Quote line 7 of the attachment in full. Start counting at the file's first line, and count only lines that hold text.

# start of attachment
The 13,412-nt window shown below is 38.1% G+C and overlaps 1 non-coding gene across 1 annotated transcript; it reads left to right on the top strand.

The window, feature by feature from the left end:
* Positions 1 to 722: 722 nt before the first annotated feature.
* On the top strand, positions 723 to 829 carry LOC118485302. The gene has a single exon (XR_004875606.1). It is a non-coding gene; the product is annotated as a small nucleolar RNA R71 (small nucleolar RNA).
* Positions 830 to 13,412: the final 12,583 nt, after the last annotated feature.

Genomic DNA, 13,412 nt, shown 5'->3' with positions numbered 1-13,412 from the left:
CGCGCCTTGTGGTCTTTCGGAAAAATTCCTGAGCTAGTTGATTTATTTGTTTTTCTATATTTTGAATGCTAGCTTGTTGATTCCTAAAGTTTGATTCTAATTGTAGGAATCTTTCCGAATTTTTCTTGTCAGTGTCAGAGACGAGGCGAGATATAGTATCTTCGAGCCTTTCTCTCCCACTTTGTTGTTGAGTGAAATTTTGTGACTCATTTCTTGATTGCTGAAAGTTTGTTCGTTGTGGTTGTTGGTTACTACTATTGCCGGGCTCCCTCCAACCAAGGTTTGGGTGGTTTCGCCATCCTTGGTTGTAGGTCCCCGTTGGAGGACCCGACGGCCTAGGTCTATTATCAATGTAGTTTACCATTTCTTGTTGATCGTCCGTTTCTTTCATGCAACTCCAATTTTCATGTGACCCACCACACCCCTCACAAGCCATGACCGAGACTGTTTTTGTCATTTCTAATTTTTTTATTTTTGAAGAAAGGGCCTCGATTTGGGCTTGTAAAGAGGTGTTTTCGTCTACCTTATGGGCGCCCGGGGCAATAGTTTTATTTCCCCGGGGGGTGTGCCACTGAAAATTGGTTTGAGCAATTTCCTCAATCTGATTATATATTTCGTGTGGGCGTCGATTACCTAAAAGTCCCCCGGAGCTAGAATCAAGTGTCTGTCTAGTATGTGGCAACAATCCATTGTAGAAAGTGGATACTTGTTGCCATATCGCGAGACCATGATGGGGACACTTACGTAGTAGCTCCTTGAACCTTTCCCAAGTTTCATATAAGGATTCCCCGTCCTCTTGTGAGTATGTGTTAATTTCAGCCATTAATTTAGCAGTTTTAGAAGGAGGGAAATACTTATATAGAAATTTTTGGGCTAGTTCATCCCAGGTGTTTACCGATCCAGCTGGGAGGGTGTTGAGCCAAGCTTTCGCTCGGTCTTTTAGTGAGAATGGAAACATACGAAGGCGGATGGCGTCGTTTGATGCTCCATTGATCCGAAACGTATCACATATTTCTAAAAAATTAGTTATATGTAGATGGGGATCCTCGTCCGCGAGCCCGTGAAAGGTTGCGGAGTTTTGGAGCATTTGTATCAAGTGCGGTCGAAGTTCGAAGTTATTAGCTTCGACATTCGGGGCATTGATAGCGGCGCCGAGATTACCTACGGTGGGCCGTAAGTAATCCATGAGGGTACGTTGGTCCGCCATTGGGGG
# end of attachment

CGCGCCTTGTGGTCTTTCGGAAAAATTCCTGAGCTAGTTGATTTATTTGTTTTTCTATATTTTGAATGCTAGCTTGTTGATTCCTAAAGTTTGATTCTAATTGTAGGAATCTTTCCGAATTTTTCTTGTCAGTGTCAGAGACGAGGCGAGATATAGTATCTTCGAGCCTTTCTCTCCCACTTTGTTGTTGAGTGAAATTTTGTGACTCATTTCTTGATTGCTGAAAGTTTGTTCGTTGTGGTTGTTGGTTACTACTATTGCCGGGCTCCCTCCAACCAAGGTTTGGGTGGTTTCGCCATCCTTGGTTGTAGGTCCCCGTTGGAGGACCCGACGGCCTAGGTCTATTATCAATGTAGTTTACCATTTCTTGTTGATCGTCCGTTTCTTTCATGCAACTCCAATTTTCATGTGACCCACCACACCCCTCACAAGCCATGACCGAGACTGTTTTTGTCATTTCTAATTTTTTTATTTTTGAAGAAAGGGCCTCGATTTGGGCTTGTAAAGAGGTGTTTTCGTCTACCTTATGGGCGCCCGGGGCAATAGTTTTATTTCCCCGGGGGGTGTGCCACTGAAAATTGGTTTGAGCAATTTCCTCAATCTGATTATATATTTCGTGTGGGCGTCGATTACCTAAAAGTCCCCCGGAGCTAGAATCAAGTGTCTGTCTAGTATGTGGCAACAATCCATTGTAGAAAGTGGATACTTGTTGCCATATCGCGAGACCATGATGGGGACACTTACGTAGTAGCTCCTTGAACCTTTCCCAAGTTTCATATAAGGATTCCCCGTCCTCTTGTGAGTATGTGTTAATTTCAGCCATTAATTTAGCAGTTTTAGAAGGAGGGAAATACTTATATAGAAATTTTTGGGCTAGTTCATCCCAGGTGTTTACCGATCCAGCTGGGAGGGTGTTGAGCCAAGCTTTCGCTCGGTCTTTTAGTGAGAATGGAAACATACGAAGGCGGATGGCGTCGTTTGATGCTCCATTGATCCGAAACGTATCACATATTTCTAAAAAATTAGTTATATGTAGATGGGGATCCTCGTCCGCGAGCCCGTGAAAGGTTGCGGAGTTTTGGAGCATTTGTATCAAGTGCGGTCGAAGTTCGAAGTTATTAGCTTCGACATTCGGGGCATTGATAGCGGCGCCGAGATTACCTACGGTGGGCCGTAAGTAATCCATGAGGGTACGTTGGTCCGCCATTGGGGG